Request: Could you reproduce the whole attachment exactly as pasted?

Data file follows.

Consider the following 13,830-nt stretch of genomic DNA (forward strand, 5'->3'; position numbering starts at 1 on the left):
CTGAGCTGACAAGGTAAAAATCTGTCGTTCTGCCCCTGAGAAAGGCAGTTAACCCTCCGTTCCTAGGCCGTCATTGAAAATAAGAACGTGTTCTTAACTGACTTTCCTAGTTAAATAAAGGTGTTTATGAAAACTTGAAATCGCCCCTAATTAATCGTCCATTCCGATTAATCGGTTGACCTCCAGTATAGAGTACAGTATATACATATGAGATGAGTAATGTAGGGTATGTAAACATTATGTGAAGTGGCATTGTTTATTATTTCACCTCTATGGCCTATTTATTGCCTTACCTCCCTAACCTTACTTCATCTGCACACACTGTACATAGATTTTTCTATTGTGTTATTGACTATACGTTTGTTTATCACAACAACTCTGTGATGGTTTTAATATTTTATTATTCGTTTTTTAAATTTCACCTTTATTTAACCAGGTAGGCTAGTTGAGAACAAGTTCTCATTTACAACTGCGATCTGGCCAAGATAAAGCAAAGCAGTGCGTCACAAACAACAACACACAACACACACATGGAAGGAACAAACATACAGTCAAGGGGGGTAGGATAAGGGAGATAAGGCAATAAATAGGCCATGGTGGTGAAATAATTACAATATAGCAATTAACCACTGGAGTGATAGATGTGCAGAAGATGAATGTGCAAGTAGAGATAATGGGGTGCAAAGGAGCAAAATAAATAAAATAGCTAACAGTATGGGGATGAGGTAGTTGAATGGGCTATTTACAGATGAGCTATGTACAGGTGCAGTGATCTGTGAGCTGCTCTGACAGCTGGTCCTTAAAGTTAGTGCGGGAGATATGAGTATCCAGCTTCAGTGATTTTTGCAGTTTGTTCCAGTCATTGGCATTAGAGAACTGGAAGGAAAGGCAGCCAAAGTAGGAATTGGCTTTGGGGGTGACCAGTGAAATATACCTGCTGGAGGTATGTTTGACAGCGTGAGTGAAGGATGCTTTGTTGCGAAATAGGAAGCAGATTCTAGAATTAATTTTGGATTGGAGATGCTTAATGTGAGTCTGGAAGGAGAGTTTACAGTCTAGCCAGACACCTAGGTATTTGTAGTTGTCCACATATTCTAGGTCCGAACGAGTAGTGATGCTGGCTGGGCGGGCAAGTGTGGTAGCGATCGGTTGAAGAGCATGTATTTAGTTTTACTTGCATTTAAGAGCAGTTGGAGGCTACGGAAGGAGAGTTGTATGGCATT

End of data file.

Consider the following 13,830-nt stretch of genomic DNA (forward strand, 5'->3'; position numbering starts at 1 on the left):
CTGAGCTGACAAGGTAAAAATCTGTCGTTCTGCCCCTGAGAAAGGCAGTTAACCCTCCGTTCCTAGGCCGTCATTGAAAATAAGAACGTGTTCTTAACTGACTTTCCTAGTTAAATAAAGGTGTTTATGAAAACTTGAAATCGCCCCTAATTAATCGTCCATTCCGATTAATCGGTTGACCTCCAGTATAGAGTACAGTATATACATATGAGATGAGTAATGTAGGGTATGTAAACATTATGTGAAGTGGCATTGTTTATTATTTCACCTCTATGGCCTATTTATTGCCTTACCTCCCTAACCTTACTTCATCTGCACACACTGTACATAGATTTTTCTATTGTGTTATTGACTATACGTTTGTTTATCACAACAACTCTGTGATGGTTTTAATATTTTATTATTCGTTTTTTAAATTTCACCTTTATTTAACCAGGTAGGCTAGTTGAGAACAAGTTCTCATTTACAACTGCGATCTGGCCAAGATAAAGCAAAGCAGTGCGTCACAAACAACAACACACAACACACACATGGAAGGAACAAACATACAGTCAAGGGGGGTAGGATAAGGGAGATAAGGCAATAAATAGGCCATGGTGGTGAAATAATTACAATATAGCAATTAACCACTGGAGTGATAGATGTGCAGAAGATGAATGTGCAAGTAGAGATAATGGGGTGCAAAGGAGCAAAATAAATAAAATAGCTAACAGTATGGGGATGAGGTAGTTGAATGGGCTATTTACAGATGAGCTATGTACAGGTGCAGTGATCTGTGAGCTGCTCTGACAGCTGGTCCTTAAAGTTAGTGCGGGAGATATGAGTATCCAGCTTCAGTGATTTTTGCAGTTTGTTCCAGTCATTGGCATTAGAGAACTGGAAGGAAAGGCAGCCAAAGTAGGAATTGGCTTTGGGGGTGACCAGTGAAATATACCTGCTGGAGGTATGTTTGACAGCGTGAGTGAAGGATGCTTTGTTGCGAAATAGGAAGCAGATTCTAGAATTAATTTTGGATTGGAGATGCTTAATGTGAGTCTGGAAGGAGAGTTTACAGTCTAGCCAGACACCTAGGTATTTGTAGTTGTCCACATATTCTAGGTCCGAACGAGTAGTGATGCTGGCTGGGCGGGCAAGTGTGGTAGCGATCGGTTGAAGAGCATGTATTTAGTTTTACTTGCATTTAAGAGCAGTTGGAGGCTACGGAAGGAGAGTTGTATGGCATT